Purpose The purpose of this study was to assess the modifications in body center of mass (CoM), total mechanical work and walking characteristics during low-heeled and high-heeled gait performed in ecological conditions. Methods The 3D coordinates of 19 body landmarks were recorded by an optoelectronic motion analyzer in 13 women while walking overground at self-selected speed with either low-heeled or high-heeled shoes (minimum height, 70 mm). Using mean anthropometric data, the CoM was estimated, and its position evaluated during normalized gait cycles. Shoulders, pelvic and knee orientations were also assessed together with estimates of total mechanical work. Results High-heeled walking was performed with significantly lower horizontal speed (p < 0.05) but with the same cadence than low-heeled walking. During the whole gait cycle, the CoM (calculated from the malleolus landmarks) was 3 % lower during high-heeled walking (p < 0.05), had higher vertical displacements and vertical velocity modifications (p < 0.001), and it was significantly more anterior (p < 0.01). On average, walking with high heels at self-selected speed required a 16 % higher total mechanical work, but the difference was not significant. At heel strike with high heels, the shoulders were more inclined (p < 0.05), the support limb knee was significantly more flexed (p < 0.05), with a 12 % reduced total range of motion (p < 0.001), while the back limb knee was less flexed (p < 0.05). Conclusions Wearing high-heeled shoes significantly alters the normal displacement of human CoM; high-heeled gait exaggerated female walking characteristics with a more anterior CoM position, a wider vertical movement and a slower velocity.

The effect of high-heeled shoes on overground gait kinematics in young healthy women / I. Annoni, A. Mapelli, F.V. Sidequersky, M. Zago, C. Sforza. - In: SPORT SCIENCES FOR HEALTH. - ISSN 1824-7490. - 10:2(2014 Aug), pp. 149-157. [10.1007/s11332-014-0191-z]

The effect of high-heeled shoes on overground gait kinematics in young healthy women

I. Annoni;A. Mapelli;F.V. Sidequersky;M. Zago;C. Sforza
2014-08

Abstract

Purpose The purpose of this study was to assess the modifications in body center of mass (CoM), total mechanical work and walking characteristics during low-heeled and high-heeled gait performed in ecological conditions. Methods The 3D coordinates of 19 body landmarks were recorded by an optoelectronic motion analyzer in 13 women while walking overground at self-selected speed with either low-heeled or high-heeled shoes (minimum height, 70 mm). Using mean anthropometric data, the CoM was estimated, and its position evaluated during normalized gait cycles. Shoulders, pelvic and knee orientations were also assessed together with estimates of total mechanical work. Results High-heeled walking was performed with significantly lower horizontal speed (p < 0.05) but with the same cadence than low-heeled walking. During the whole gait cycle, the CoM (calculated from the malleolus landmarks) was 3 % lower during high-heeled walking (p < 0.05), had higher vertical displacements and vertical velocity modifications (p < 0.001), and it was significantly more anterior (p < 0.01). On average, walking with high heels at self-selected speed required a 16 % higher total mechanical work, but the difference was not significant. At heel strike with high heels, the shoulders were more inclined (p < 0.05), the support limb knee was significantly more flexed (p < 0.05), with a 12 % reduced total range of motion (p < 0.001), while the back limb knee was less flexed (p < 0.05). Conclusions Wearing high-heeled shoes significantly alters the normal displacement of human CoM; high-heeled gait exaggerated female walking characteristics with a more anterior CoM position, a wider vertical movement and a slower velocity.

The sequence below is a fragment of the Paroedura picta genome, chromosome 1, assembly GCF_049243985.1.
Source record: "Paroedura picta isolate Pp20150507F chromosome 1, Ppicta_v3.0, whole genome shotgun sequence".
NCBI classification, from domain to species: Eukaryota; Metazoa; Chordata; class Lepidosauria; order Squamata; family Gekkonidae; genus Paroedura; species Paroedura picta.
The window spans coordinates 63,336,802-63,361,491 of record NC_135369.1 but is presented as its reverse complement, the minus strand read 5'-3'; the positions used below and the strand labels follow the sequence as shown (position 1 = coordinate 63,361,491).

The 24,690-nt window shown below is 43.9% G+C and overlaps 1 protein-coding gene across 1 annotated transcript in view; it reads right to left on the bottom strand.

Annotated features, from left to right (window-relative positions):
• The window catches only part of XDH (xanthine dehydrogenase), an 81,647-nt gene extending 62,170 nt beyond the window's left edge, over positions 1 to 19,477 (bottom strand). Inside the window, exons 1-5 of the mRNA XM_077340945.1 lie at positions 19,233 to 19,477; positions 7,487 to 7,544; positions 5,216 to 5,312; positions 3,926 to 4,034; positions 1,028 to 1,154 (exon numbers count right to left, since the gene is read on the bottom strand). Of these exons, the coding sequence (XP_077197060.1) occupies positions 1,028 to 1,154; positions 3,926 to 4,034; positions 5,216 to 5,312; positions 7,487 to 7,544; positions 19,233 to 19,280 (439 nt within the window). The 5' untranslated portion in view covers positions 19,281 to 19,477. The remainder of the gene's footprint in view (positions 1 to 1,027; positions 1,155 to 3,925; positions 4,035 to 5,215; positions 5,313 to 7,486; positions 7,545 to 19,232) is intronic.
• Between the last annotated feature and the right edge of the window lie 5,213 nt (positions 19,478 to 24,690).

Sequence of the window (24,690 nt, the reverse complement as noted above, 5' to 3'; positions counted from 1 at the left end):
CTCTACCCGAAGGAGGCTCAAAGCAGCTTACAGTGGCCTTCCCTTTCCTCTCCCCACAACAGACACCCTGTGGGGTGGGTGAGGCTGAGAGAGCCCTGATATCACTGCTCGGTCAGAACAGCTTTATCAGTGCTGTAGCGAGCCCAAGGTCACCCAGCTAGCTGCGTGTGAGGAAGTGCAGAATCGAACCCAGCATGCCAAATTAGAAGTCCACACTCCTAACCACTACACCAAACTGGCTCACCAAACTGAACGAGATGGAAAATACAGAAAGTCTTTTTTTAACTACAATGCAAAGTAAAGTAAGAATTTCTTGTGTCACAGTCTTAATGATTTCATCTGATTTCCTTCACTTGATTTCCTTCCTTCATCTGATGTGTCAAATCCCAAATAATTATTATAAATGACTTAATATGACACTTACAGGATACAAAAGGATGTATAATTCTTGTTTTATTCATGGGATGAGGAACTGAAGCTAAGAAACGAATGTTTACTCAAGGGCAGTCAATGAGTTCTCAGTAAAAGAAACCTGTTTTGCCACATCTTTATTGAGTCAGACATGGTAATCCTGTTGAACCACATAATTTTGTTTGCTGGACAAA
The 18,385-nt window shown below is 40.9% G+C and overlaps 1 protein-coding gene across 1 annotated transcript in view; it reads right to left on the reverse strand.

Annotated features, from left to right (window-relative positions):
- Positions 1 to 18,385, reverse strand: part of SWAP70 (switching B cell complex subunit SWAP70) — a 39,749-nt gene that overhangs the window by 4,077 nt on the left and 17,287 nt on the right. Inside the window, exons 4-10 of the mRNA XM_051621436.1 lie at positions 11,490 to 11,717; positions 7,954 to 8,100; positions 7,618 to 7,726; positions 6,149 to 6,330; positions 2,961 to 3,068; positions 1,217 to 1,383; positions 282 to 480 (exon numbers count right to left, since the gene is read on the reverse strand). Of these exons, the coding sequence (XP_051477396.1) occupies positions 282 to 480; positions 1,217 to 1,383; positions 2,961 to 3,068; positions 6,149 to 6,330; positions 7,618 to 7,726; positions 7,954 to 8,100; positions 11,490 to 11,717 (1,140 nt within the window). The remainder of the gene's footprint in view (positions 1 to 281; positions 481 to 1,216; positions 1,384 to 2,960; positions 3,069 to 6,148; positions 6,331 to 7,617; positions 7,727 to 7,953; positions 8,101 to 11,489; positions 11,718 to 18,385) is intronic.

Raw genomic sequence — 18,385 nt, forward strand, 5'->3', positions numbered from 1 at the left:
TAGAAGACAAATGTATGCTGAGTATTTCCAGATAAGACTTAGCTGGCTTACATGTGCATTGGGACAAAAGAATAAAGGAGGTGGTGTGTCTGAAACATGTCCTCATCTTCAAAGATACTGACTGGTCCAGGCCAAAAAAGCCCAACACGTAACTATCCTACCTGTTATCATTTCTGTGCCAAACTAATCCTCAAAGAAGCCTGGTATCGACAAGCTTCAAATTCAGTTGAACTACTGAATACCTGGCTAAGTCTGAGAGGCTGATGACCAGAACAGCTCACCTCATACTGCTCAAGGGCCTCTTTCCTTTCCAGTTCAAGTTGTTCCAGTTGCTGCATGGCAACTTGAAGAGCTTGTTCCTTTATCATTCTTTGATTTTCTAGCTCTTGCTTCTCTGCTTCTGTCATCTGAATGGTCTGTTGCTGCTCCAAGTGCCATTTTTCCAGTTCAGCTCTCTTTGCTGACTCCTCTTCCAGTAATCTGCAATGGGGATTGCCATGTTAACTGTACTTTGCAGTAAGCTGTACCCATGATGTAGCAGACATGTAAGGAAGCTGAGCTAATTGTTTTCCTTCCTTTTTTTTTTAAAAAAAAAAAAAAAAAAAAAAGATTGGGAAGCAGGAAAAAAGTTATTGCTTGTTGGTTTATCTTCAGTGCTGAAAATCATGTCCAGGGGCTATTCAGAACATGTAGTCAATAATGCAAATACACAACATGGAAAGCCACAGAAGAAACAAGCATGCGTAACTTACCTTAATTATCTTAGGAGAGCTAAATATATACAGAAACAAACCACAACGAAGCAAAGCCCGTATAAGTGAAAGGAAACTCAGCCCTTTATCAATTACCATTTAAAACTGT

Center of mass; Footwear; Gait analysis; Mechanical work
Settore BIO/16 - Anatomia Umana
Settore M-EDF/02 - Metodi e Didattiche delle Attivita' Sportive
Settore MED/33 - Malattie Apparato Locomotore
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Utilizza questo identificativo per citare o creare un link a questo documento: http://hdl.handle.net/2434/237384
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